No sleep turns students into zombies

By Rebecca Jung

Zombies exist. At least, in the form of sleep-deprived college students.

As part of an outreach by the Baylor Counseling Center, six zombies will appear Wednesday in various locations in the Moody Memorial Library to raise awareness of sleep deprivation. The zombies are students from the theater arts department.

Dr. Emma Wood, a psychologist and the director of outreach for the counseling center, said Baylor students do not get enough sleep. Wood took over outreach for the center in June, and has since been looking for interesting ways to reach students.

Previous outreach efforts for this issue included hosting an information table, but Wood wanted something more clever and relatable for students.

“Research shows humor is an effective stress management tool,” Wood said, and this is why they chose this zombie method.

Zombies will be wearing black and neon green T-shirts and will have information about sleep deprivation available to students.

Based on Wood’s research, sleep deprivation among college students is a nationwide problem. Medical News Today reported that 60 percent of college students have disturbed sleep patterns.

“On average, students are getting two hours less than what they need,” Wood said.

Statistics from the Centers for Disease Control and Prevention show almost half of people between the ages of 18 to 25 reported that they unintentionally fell asleep during the day at least once in the past month. This data is indicative of poor sleep patterns in young adults.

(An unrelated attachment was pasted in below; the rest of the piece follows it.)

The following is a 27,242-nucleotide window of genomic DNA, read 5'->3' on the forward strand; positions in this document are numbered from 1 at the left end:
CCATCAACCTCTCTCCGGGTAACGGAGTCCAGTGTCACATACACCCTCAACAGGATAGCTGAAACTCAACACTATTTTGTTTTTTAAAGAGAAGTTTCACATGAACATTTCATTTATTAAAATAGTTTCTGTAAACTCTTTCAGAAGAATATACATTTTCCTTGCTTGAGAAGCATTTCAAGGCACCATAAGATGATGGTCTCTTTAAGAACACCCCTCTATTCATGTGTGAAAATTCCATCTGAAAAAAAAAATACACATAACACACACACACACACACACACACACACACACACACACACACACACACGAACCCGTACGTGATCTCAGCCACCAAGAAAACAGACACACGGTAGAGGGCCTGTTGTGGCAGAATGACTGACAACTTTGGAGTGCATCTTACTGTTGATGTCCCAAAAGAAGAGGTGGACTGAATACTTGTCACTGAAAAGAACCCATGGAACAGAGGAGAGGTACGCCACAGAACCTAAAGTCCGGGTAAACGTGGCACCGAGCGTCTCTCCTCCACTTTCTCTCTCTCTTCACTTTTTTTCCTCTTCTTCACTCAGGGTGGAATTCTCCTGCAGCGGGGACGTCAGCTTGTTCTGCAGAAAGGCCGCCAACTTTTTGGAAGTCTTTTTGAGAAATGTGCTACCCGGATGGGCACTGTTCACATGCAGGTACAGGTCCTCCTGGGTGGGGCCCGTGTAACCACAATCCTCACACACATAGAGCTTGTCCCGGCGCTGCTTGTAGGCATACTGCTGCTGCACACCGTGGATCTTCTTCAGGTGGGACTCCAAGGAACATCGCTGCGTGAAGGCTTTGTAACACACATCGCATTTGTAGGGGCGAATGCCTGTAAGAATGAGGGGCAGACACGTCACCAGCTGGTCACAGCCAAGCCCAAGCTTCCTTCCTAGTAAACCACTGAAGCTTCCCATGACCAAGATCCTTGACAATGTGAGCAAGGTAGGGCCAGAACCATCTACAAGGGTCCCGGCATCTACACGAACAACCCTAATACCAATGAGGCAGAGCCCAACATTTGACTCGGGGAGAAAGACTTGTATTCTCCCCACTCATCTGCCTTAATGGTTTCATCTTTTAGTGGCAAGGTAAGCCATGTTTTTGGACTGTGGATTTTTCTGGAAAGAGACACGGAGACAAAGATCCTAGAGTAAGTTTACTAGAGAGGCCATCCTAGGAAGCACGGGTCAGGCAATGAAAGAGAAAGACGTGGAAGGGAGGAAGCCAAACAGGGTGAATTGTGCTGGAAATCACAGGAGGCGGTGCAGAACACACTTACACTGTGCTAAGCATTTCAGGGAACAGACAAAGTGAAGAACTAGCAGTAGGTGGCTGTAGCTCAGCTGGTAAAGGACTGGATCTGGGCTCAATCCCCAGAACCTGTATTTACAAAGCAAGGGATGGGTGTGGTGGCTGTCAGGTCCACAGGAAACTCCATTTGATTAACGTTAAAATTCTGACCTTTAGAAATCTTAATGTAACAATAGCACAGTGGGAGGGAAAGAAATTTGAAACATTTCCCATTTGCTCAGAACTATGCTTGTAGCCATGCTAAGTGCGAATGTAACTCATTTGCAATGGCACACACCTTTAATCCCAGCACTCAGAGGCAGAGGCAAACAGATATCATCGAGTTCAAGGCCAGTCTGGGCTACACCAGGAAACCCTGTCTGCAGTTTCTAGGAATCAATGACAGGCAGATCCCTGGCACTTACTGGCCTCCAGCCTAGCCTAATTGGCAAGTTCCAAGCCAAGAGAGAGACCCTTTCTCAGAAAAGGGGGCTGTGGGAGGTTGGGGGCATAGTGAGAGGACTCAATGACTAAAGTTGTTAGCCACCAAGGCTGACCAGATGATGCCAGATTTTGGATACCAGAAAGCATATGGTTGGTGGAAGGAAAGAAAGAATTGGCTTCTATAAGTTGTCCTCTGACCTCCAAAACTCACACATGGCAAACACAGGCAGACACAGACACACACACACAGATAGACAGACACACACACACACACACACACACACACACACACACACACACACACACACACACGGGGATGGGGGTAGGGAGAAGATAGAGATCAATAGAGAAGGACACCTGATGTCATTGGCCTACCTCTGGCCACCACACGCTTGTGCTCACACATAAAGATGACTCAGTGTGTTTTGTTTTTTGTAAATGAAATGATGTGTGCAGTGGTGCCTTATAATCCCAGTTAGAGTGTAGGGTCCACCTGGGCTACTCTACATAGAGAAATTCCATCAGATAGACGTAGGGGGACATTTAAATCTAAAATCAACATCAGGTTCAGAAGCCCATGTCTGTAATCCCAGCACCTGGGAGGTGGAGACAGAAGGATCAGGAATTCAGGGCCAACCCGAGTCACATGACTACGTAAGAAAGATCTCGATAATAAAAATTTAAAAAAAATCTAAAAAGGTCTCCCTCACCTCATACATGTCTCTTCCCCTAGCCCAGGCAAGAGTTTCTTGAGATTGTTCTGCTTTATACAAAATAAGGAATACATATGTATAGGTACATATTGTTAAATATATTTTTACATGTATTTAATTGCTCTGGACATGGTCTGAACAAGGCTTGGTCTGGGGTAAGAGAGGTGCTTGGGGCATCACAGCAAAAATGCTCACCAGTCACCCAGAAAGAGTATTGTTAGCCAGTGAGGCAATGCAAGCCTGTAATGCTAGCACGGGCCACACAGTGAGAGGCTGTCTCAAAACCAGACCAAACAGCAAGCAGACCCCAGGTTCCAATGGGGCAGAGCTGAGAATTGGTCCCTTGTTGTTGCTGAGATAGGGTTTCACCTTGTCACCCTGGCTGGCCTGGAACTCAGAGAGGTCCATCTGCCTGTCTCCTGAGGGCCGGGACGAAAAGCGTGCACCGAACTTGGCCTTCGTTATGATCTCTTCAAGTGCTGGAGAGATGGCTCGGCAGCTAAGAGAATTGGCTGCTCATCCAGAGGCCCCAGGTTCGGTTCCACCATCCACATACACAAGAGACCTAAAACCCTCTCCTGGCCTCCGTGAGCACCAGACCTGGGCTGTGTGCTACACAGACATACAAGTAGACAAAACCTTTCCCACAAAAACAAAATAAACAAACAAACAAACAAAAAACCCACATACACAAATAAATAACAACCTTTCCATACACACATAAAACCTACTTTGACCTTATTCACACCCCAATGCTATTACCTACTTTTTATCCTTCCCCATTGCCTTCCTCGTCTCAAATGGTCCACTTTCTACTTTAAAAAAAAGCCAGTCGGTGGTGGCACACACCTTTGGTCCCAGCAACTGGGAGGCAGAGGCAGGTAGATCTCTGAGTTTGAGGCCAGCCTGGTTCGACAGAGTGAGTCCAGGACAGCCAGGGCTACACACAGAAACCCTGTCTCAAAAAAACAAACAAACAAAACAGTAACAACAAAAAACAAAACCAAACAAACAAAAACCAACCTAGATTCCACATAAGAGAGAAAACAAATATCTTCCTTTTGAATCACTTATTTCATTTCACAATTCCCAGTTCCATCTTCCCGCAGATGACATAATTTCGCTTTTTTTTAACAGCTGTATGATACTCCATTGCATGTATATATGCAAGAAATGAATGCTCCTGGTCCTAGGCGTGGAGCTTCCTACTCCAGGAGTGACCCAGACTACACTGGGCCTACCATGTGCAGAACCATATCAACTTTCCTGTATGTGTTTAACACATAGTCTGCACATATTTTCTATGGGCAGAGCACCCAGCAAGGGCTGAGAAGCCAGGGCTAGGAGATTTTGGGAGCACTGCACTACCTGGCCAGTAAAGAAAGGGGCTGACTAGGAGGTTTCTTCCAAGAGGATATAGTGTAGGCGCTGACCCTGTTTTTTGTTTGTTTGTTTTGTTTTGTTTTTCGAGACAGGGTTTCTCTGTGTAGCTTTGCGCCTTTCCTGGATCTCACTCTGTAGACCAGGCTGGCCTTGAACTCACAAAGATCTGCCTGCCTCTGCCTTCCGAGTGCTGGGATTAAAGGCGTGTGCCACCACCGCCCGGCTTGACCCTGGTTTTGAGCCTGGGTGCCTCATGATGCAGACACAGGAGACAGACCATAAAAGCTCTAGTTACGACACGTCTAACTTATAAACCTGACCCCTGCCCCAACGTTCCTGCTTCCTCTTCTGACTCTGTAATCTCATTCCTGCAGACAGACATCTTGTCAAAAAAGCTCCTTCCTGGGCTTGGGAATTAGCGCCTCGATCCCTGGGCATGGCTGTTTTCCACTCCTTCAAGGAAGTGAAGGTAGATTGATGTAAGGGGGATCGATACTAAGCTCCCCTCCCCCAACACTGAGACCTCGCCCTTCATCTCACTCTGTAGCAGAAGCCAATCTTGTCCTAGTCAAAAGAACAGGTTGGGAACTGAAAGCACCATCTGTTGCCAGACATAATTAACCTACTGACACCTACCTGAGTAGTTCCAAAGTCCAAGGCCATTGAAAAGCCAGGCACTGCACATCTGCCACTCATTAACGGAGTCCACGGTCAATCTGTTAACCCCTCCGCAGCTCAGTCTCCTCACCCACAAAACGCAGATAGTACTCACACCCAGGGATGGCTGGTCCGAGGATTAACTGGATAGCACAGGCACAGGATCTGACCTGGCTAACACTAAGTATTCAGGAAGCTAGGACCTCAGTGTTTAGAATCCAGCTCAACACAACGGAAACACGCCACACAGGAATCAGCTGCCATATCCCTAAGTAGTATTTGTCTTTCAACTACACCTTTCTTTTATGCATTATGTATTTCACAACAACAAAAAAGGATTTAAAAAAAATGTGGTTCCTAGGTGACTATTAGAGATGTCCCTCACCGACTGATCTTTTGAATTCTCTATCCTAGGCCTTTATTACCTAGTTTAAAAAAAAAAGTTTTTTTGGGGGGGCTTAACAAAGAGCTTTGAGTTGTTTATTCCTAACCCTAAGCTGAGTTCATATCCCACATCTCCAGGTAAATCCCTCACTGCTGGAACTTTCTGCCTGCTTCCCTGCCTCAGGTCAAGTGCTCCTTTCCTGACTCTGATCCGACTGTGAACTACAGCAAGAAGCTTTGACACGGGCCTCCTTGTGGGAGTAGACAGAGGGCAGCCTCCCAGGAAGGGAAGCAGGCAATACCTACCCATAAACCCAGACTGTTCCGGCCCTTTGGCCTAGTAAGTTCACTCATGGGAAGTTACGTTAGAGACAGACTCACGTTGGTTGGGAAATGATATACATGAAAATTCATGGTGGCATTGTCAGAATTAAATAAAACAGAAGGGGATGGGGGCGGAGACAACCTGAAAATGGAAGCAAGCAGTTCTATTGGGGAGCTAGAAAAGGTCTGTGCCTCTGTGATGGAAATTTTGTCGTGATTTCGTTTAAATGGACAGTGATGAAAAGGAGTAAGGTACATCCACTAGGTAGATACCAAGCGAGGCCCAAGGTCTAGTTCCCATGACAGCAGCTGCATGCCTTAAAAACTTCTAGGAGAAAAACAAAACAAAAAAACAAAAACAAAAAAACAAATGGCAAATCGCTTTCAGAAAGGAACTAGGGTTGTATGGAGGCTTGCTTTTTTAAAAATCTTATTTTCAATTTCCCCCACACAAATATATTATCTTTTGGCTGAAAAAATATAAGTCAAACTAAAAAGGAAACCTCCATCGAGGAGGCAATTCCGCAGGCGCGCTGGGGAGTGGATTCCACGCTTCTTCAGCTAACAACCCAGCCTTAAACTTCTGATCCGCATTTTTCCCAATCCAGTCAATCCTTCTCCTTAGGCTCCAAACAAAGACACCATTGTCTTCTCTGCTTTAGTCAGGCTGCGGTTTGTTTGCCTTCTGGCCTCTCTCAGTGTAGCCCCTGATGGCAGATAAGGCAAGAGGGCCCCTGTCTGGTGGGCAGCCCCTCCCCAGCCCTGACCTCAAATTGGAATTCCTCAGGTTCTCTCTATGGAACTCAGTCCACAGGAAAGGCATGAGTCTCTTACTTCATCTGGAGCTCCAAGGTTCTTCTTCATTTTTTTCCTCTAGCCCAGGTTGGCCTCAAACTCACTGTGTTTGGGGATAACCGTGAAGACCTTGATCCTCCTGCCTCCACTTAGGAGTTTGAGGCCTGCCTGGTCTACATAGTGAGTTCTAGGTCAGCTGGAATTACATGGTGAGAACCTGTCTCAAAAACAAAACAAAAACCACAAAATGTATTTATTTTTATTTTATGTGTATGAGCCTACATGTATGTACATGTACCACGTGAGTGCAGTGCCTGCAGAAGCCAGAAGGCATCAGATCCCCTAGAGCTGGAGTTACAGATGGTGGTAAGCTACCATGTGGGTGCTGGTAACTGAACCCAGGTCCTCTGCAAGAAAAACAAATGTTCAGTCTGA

The CDC recognizes sleep deprivation as a public health issue.

“CDC surveillance of sleep-related behaviors has increased in recent years,” Dr. Barbara Reynolds with the CDC said. “Additionally, the Institute of Medicine encouraged collaboration between the CDC and the National Center on Sleep Disorders Research to support development and expansion of adequate surveillance of the U.S. population’s sleep patterns and associated outcomes.”

Sleep is an issue that the counseling center addresses because it affects their work.

“We can’t fix stress if you’re not sleeping,” Wood said.

Students may not recognize that they are sleep deprived.

“When you get up in the morning you should feel refreshed,” Wood said. A sign students might be sleep deprived could be if they feel tired upon waking and if they go to bed after 1 a.m., Wood said.

Lack of sleep is the basis for many problems that college students might have. Research from the Baylor Counseling Center shows that sleep deprivation is frequently linked to depression, anxiety and other mental health concerns.

“Sleep is the number one best thing for health and wellness,” Wood said.

According to research compiled by the Baylor Counseling Center, students who get six or fewer hours of sleep have a lower GPA than those who get eight or more.

“The level of impairment from lack of sleep is equivalent to drinking two beers,” Wood said. She said students will notice reduced speeds of processing and difficulties with memory, which isn’t ideal for academics.

Sleep deprivation is especially detrimental for people with existing mental conditions, including learning disorders.

“Students with any health condition, sleep deprivation will exacerbate those symptoms,” Wood said.

The reasons why students aren’t sleeping vary. Sleep feels optional, Wood said, but it shouldn’t be because if students plan their day and become disciplined, they can have downtime and sleep.